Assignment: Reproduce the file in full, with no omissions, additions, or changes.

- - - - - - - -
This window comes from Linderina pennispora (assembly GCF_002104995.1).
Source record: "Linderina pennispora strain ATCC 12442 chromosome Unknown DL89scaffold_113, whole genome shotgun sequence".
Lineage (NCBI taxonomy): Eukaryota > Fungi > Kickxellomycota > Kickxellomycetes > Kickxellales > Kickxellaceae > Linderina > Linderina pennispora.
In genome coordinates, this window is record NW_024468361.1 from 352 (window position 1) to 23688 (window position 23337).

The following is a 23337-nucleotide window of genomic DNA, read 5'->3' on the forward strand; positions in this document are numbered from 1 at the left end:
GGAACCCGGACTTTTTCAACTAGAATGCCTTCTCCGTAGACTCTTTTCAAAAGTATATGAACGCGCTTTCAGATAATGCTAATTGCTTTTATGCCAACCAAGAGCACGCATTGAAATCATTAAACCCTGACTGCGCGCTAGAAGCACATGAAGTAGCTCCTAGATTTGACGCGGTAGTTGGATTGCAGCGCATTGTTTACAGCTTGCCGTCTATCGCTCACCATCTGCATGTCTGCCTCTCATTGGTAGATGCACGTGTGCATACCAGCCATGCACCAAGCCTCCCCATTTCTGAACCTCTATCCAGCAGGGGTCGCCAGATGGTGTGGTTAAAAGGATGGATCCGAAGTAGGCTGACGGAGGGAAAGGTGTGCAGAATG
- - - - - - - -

This window comes from Linderina pennispora (assembly GCF_002104995.1).
Source record: "Linderina pennispora strain ATCC 12442 chromosome Unknown DL89scaffold_113, whole genome shotgun sequence".
Lineage (NCBI taxonomy): Eukaryota > Fungi > Kickxellomycota > Kickxellomycetes > Kickxellales > Kickxellaceae > Linderina > Linderina pennispora.
In genome coordinates, this window is record NW_024468361.1 from 352 (window position 1) to 23688 (window position 23337).

The following is a 23337-nucleotide window of genomic DNA, read 5'->3' on the forward strand; positions in this document are numbered from 1 at the left end:
GGAACCCGGACTTTTTCAACTAGAATGCCTTCTCCGTAGACTCTTTTCAAAAGTATATGAACGCGCTTTCAGATAATGCTAATTGCTTTTATGCCAACCAAGAGCACGCATTGAAATCATTAAACCCTGACTGCGCGCTAGAAGCACATGAAGTAGCTCCTAGATTTGACGCGGTAGTTGGATTGCAGCGCATTGTTTACAGCTTGCCGTCTATCGCTCACCATCTGCATGTCTGCCTCTCATTGGTAGATGCACGTGTGCATACCAGCCATGCACCAAGCCTCCCCATTTCTGAACCTCTATCCAGCAGGGGTCGCCAGATGGTGTGGTTAAAAGGATGGATCCGAAGTAGGCTGACGGAGGGAAAGGTGTGCAGAATG